I’m getting older. I can tell because whenever I get up after sitting for a while, everything is stiff. It takes a moment for my hips to loosen up and my back to work out its kinks.
My clothes don’t fit the way they used to. I have to labor more to pull up my jeans after a shower; I used to be able to pull them off and on without unbuttoning them. Now they are a little snug around the waist and the hips.
I can’t see my collarbone anymore. I have a full bosom with natural cleavage. My body as a whole is still somewhat proportioned, but I’ve noticed my broadening shoulders and expanding waistline. I can now pinch more than an inch…or two…or three.
I value dressing comfortably. I still like to look nice, but not at the expense of losing my breath because everything is squeezing the life out of me. I prefer sneakers because I’m a walker and my feet are too tender for heels.
Sex is still great, better in fact, but I don’t require it often. It’s OK if I only have it twice a week–maybe even once. I’m getting older, I prefer quality over quantity.
My husband has found himself experiencing the same symptoms. We ask each other and ourselves: Is it OK to be OK with it? We wonder if we can rest in the changes. Resisting them is futile, after all. We can fight all we want but we are still getting older, nothing will ever change that.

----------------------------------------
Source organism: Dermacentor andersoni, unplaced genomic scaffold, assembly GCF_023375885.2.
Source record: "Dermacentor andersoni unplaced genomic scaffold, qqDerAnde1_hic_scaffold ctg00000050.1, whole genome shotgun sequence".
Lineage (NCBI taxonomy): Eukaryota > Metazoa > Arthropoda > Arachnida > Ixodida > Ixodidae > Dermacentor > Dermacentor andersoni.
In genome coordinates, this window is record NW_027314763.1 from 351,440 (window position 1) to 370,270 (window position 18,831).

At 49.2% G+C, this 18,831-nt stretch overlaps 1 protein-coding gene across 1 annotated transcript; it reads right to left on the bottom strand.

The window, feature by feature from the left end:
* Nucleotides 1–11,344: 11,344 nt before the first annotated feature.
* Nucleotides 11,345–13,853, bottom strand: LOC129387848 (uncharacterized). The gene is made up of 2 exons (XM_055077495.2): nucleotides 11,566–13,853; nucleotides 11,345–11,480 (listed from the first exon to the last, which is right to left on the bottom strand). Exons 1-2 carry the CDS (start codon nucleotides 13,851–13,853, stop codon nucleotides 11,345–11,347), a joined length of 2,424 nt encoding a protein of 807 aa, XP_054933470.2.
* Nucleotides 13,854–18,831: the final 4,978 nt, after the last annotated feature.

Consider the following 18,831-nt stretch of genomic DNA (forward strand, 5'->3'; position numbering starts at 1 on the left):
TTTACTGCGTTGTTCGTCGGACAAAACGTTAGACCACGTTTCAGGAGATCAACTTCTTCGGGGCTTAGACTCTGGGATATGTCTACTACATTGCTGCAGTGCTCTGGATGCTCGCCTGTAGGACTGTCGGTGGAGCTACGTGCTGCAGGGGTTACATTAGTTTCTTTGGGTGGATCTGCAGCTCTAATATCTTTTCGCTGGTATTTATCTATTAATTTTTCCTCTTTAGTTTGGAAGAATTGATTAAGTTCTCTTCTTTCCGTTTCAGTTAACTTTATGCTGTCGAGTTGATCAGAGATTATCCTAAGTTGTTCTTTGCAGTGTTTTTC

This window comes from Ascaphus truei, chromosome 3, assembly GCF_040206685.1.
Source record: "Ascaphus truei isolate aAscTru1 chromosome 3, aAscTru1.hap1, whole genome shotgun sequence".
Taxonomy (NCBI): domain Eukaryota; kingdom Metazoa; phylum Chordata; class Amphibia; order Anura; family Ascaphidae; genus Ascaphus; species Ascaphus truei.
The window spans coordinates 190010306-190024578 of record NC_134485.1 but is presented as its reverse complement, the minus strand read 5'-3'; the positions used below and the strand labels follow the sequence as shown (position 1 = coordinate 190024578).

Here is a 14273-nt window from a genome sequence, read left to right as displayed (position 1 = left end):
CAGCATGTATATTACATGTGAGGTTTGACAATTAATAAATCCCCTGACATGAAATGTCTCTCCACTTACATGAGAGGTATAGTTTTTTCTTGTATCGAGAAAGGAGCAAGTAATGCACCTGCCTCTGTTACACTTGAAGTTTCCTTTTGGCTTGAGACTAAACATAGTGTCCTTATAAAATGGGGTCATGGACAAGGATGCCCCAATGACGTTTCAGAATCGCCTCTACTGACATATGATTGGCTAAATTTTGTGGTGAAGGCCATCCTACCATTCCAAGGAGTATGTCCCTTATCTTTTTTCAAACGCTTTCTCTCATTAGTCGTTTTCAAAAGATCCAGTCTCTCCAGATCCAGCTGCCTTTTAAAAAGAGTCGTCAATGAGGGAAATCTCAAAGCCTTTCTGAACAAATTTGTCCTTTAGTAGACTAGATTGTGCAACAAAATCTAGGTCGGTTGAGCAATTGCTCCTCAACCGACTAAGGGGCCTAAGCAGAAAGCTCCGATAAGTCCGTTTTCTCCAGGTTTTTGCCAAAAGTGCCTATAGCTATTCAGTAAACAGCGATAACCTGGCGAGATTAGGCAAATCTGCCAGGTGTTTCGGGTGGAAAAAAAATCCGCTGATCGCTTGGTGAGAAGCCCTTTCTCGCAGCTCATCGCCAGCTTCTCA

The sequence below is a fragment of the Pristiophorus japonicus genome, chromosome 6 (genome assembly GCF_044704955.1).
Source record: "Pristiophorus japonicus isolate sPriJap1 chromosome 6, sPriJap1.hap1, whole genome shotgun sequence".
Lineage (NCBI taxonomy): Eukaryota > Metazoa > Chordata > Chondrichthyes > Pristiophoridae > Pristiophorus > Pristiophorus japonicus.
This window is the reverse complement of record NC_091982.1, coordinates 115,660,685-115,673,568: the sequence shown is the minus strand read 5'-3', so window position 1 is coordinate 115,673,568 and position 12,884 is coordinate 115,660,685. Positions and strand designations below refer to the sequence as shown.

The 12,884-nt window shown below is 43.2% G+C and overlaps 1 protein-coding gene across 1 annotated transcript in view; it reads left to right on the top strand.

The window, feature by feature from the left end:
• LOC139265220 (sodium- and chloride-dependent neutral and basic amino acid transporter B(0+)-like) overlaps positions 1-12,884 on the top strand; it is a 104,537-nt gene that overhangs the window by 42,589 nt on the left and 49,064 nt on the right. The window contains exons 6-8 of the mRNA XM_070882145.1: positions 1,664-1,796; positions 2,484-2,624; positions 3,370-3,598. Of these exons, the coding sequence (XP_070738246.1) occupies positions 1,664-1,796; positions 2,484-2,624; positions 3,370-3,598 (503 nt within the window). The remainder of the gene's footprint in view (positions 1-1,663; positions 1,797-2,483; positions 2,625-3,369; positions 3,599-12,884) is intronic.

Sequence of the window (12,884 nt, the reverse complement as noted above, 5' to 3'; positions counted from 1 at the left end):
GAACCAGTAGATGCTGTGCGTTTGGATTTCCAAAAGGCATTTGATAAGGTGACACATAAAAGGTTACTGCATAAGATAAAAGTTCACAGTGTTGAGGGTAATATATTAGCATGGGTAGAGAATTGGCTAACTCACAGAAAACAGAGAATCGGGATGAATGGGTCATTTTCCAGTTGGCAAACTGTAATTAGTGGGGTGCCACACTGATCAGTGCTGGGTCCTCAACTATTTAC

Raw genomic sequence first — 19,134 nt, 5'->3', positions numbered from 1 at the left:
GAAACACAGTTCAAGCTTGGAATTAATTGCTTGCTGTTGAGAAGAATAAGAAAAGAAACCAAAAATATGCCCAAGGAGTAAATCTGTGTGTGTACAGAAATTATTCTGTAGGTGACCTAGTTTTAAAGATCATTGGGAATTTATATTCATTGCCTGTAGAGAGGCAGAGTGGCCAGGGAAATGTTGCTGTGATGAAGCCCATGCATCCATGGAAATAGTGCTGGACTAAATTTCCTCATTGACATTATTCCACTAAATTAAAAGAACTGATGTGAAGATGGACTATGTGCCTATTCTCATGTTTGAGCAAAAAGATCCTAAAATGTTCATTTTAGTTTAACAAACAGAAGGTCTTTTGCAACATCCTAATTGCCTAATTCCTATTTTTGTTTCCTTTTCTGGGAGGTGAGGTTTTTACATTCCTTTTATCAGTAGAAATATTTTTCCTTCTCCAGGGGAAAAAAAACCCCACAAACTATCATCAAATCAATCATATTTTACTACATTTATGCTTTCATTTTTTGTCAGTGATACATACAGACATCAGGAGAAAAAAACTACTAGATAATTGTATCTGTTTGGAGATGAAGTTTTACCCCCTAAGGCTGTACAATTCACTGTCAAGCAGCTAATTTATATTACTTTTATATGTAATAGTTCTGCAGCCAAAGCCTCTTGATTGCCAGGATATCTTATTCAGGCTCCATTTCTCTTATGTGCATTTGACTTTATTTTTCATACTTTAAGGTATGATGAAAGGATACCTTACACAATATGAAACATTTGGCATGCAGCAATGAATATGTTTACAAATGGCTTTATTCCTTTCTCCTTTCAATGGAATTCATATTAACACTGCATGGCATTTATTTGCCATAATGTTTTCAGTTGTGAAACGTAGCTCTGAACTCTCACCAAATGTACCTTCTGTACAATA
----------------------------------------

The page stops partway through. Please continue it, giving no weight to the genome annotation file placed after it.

But the reality is people fight against aging all the time. They don’t believe they are like fine wine that gets better with age; they believe, rather, they are more like the grapes that make the wine. The war against aging is prevalent across all media outlets. Pharmaceutical companies, beauty experts, and plastic surgeons make a fortune off people’s fear of aging.
People starve themselves to fight against the waxing flesh associated with a waning metabolism, then ingest all kinds of supplements to make up for what they deny themselves from natural foods. They spend more time than they want to working out in the gym all because they are afraid to “go gently into that goodnight”.
But there’s a difference between succumbing to a wave and riding it. Life ends when you give up on it, but if you embrace the inevitable, you have an opportunity to live fully and make it count. Resisting it only results in wasting precious time, energy…and more youth.
The blessing for me is my husband and I are at the same place at the same time. We both desire to ride the wave and grow old gracefully. It is a scary thing to suspect that while you are riding the wave, your spouse decided to enlist and fight the war against aging. How can you be comfortable with gaining a little weight and less sex when your spouse is seeking younger, slimmer models of you to shield himself from the truth he sees in you?
So the courage to ride the wave to shore is a blessing not to take for granted. And to have someone to ride the wave with you is a gift from God.